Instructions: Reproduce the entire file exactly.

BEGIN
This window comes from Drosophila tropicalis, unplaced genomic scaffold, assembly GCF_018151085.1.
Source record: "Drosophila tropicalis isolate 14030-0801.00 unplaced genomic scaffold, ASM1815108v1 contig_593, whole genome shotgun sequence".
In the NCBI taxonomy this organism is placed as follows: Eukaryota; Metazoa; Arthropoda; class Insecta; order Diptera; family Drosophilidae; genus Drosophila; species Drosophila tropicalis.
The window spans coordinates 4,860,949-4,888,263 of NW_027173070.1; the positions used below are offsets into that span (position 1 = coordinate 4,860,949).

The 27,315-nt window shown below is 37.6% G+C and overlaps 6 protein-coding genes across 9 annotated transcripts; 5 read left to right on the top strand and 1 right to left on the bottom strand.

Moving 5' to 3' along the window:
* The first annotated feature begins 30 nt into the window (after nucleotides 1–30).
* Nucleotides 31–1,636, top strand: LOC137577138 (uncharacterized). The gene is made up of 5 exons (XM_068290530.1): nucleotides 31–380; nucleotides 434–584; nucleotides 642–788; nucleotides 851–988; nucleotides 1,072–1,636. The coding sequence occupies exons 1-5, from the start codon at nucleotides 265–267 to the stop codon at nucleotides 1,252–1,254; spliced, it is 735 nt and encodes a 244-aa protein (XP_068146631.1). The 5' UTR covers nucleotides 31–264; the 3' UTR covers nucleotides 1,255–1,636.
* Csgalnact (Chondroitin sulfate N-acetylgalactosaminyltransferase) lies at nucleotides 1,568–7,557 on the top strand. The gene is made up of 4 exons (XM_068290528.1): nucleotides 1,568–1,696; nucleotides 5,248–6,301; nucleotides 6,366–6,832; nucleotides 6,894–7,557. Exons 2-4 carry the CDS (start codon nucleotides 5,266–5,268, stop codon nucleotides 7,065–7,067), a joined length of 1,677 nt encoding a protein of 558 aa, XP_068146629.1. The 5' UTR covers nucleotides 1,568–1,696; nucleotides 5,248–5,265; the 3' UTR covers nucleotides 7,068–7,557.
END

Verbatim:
This window comes from Drosophila tropicalis, unplaced genomic scaffold, assembly GCF_018151085.1.
Source record: "Drosophila tropicalis isolate 14030-0801.00 unplaced genomic scaffold, ASM1815108v1 contig_593, whole genome shotgun sequence".
In the NCBI taxonomy this organism is placed as follows: Eukaryota; Metazoa; Arthropoda; class Insecta; order Diptera; family Drosophilidae; genus Drosophila; species Drosophila tropicalis.
The window spans coordinates 4,860,949-4,888,263 of NW_027173070.1; the positions used below are offsets into that span (position 1 = coordinate 4,860,949).

The 27,315-nt window shown below is 37.6% G+C and overlaps 6 protein-coding genes across 9 annotated transcripts; 5 read left to right on the top strand and 1 right to left on the bottom strand.

Moving 5' to 3' along the window:
* The first annotated feature begins 30 nt into the window (after nucleotides 1–30).
* Nucleotides 31–1,636, top strand: LOC137577138 (uncharacterized). The gene is made up of 5 exons (XM_068290530.1): nucleotides 31–380; nucleotides 434–584; nucleotides 642–788; nucleotides 851–988; nucleotides 1,072–1,636. The coding sequence occupies exons 1-5, from the start codon at nucleotides 265–267 to the stop codon at nucleotides 1,252–1,254; spliced, it is 735 nt and encodes a 244-aa protein (XP_068146631.1). The 5' UTR covers nucleotides 31–264; the 3' UTR covers nucleotides 1,255–1,636.
* Csgalnact (Chondroitin sulfate N-acetylgalactosaminyltransferase) lies at nucleotides 1,568–7,557 on the top strand. The gene is made up of 4 exons (XM_068290528.1): nucleotides 1,568–1,696; nucleotides 5,248–6,301; nucleotides 6,366–6,832; nucleotides 6,894–7,557. Exons 2-4 carry the CDS (start codon nucleotides 5,266–5,268, stop codon nucleotides 7,065–7,067), a joined length of 1,677 nt encoding a protein of 558 aa, XP_068146629.1. The 5' UTR covers nucleotides 1,568–1,696; nucleotides 5,248–5,265; the 3' UTR covers nucleotides 7,068–7,557.